Allen ISD Board Meeting Leaves Masks Off The Agenda

As cases of COVID rise in Allen schools, parents on both sides of the mask issue showed up at a school board workshop Monday night to voice their concerns. No side was heard Monday, because the matter wasn't on the school board's agenda.

Mom Denise Diorio wants a mask mandate. Some parents have filed suit to force the district to require masks.

"When I drop my kids off in the morning I do see a lot of teachers and students and parents not wearing masks," Diorio said. "I think masks should be mandatory and I know a lot of people aren’t going to like that. But I think that’s going to be too bad."

But Diorio said, outside Monday's meeting, she felt outnumbered 2 to 1 by those who were against mask mandates.

"There was one side where people felt that their rights were being violated," she said. "Of course they're upset and I'm upset, but unfortunately there were not as many people on our side as the other side."

Diorio said she felt intimidated and left the meeting. Her children, who are 7 and 9, attend Marion Elementary.

With 28 active COVID cases, the school has twice the infections as any other elementary school in Allen ISD.  

U.S. Customs And Immigration Changes Vaccine Policy For Those Applying To Be Permanent Residents

People applying to become permanent residents of the United States must now be fully vaccinated against COVID-19 before undergoing the required immigration medical exam. The policy goes into effect on Oct. 1.

U.S. Customs and Immigration Services (USCIS) may grant waivers if the vaccine is:

  • Not age-appropriate;
  • Can't be administered because of a medical condition;
  • Not routinely available in the place where the immigration medical exam is administered;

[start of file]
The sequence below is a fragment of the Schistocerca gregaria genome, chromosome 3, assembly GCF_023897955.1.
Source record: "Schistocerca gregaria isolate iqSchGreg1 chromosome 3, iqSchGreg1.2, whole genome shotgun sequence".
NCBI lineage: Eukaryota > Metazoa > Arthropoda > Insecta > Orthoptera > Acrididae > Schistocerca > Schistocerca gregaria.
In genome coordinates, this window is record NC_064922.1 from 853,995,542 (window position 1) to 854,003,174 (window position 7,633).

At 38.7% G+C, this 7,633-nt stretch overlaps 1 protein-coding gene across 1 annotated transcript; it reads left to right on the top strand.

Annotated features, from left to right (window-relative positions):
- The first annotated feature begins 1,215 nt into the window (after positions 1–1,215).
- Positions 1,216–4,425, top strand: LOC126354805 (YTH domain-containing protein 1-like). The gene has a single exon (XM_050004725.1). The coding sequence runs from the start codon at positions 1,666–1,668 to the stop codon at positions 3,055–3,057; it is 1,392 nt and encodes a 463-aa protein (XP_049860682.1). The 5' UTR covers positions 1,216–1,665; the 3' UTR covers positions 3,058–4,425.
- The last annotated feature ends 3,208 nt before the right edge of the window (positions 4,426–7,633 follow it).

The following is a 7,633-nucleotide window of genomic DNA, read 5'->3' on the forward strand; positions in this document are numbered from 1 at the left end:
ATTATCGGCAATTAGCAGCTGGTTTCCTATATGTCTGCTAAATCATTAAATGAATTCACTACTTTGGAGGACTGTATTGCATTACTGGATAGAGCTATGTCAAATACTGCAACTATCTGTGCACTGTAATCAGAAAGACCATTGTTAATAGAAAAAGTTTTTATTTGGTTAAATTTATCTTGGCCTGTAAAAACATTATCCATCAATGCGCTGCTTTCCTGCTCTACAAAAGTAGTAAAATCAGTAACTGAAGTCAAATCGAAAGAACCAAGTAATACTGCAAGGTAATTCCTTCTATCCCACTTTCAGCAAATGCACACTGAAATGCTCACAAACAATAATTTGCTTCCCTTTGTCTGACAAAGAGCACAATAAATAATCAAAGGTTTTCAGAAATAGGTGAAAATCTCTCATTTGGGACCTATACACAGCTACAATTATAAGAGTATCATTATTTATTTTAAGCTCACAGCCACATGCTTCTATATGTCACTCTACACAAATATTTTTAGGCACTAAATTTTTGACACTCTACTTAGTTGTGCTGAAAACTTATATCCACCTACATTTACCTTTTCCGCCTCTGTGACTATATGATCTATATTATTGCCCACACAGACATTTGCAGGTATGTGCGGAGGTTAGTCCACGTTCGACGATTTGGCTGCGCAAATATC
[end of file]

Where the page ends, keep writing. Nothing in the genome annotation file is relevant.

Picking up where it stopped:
• Limited in supply and would cause significant delay for the applicant to receive the vaccination.

Individuals may also apply for individual waivers based on religious beliefs or moral convictions by submitting Form I-601, Application for Waiver of Grounds of Inadmissibility.

For more information, see the policy alert.

Monday, Sept. 13

Fort Worth ISD's Mask Requirement Won't Go Into Effect

Face coverings won't be required in Fort Worth schools after all, at least for now.

The Fort Worth Star-Telegram reports an appeals court Monday ruled that Fort Worth ISD cannot legally enforce a mask requirement. The motion comes as a group of parents sued to try to block a mask mandate.

Fort Worth ISD's mask requirement went into effect Monday morning. It required all staff, parents, students, and visitors to wear protective face masks at all Fort Worth ISD indoor facilities, absent a medical exemption.

Masking at outdoor activities is not required.

Fort Worth ISD had been granted a temporary injunction in Travis County that prohibits the governor from enforcing Executive Order GA-38, which bans governmental entities from mandating masks, against the district.

Carter BloodCare Joins Nation's First Emergency Blood Reserve

Carter BloodCare is one of three Texas blood centers that have joined a newly formed reserve aimed at preparing for emergency situations in which blood needs are high.